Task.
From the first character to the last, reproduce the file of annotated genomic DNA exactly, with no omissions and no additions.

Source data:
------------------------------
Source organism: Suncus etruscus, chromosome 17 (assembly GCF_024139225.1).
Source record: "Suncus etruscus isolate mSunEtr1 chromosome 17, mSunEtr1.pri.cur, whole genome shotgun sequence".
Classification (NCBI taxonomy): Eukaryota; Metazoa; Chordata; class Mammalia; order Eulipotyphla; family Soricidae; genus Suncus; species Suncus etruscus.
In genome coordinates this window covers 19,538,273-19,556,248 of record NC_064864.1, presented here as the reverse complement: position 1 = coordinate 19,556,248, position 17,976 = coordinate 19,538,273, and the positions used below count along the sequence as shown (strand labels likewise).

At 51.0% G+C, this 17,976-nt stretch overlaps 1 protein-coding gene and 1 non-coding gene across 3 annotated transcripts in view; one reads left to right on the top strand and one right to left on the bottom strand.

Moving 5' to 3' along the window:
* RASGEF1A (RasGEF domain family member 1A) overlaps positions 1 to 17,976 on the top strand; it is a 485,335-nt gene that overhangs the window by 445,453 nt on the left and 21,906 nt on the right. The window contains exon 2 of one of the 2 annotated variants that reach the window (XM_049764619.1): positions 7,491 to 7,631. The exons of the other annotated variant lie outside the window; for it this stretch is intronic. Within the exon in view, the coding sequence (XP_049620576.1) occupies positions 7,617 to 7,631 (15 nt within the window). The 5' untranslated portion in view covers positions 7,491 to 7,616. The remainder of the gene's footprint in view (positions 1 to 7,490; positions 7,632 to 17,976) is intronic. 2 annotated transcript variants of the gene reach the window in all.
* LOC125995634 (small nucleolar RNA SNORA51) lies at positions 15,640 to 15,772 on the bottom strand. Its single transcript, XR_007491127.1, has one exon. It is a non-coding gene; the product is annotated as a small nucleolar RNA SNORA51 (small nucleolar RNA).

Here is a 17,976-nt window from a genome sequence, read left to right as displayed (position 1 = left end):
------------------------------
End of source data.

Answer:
Source organism: Suncus etruscus, chromosome 17 (assembly GCF_024139225.1).
Source record: "Suncus etruscus isolate mSunEtr1 chromosome 17, mSunEtr1.pri.cur, whole genome shotgun sequence".
Classification (NCBI taxonomy): Eukaryota; Metazoa; Chordata; class Mammalia; order Eulipotyphla; family Soricidae; genus Suncus; species Suncus etruscus.
In genome coordinates this window covers 19,538,273-19,556,248 of record NC_064864.1, presented here as the reverse complement: position 1 = coordinate 19,556,248, position 17,976 = coordinate 19,538,273, and the positions used below count along the sequence as shown (strand labels likewise).

At 51.0% G+C, this 17,976-nt stretch overlaps 1 protein-coding gene and 1 non-coding gene across 3 annotated transcripts in view; one reads left to right on the top strand and one right to left on the bottom strand.

Moving 5' to 3' along the window:
* RASGEF1A (RasGEF domain family member 1A) overlaps positions 1 to 17,976 on the top strand; it is a 485,335-nt gene that overhangs the window by 445,453 nt on the left and 21,906 nt on the right. The window contains exon 2 of one of the 2 annotated variants that reach the window (XM_049764619.1): positions 7,491 to 7,631. The exons of the other annotated variant lie outside the window; for it this stretch is intronic. Within the exon in view, the coding sequence (XP_049620576.1) occupies positions 7,617 to 7,631 (15 nt within the window). The 5' untranslated portion in view covers positions 7,491 to 7,616. The remainder of the gene's footprint in view (positions 1 to 7,490; positions 7,632 to 17,976) is intronic. 2 annotated transcript variants of the gene reach the window in all.
* LOC125995634 (small nucleolar RNA SNORA51) lies at positions 15,640 to 15,772 on the bottom strand. Its single transcript, XR_007491127.1, has one exon. It is a non-coding gene; the product is annotated as a small nucleolar RNA SNORA51 (small nucleolar RNA).

Here is a 17,976-nt window from a genome sequence, read left to right as displayed (position 1 = left end):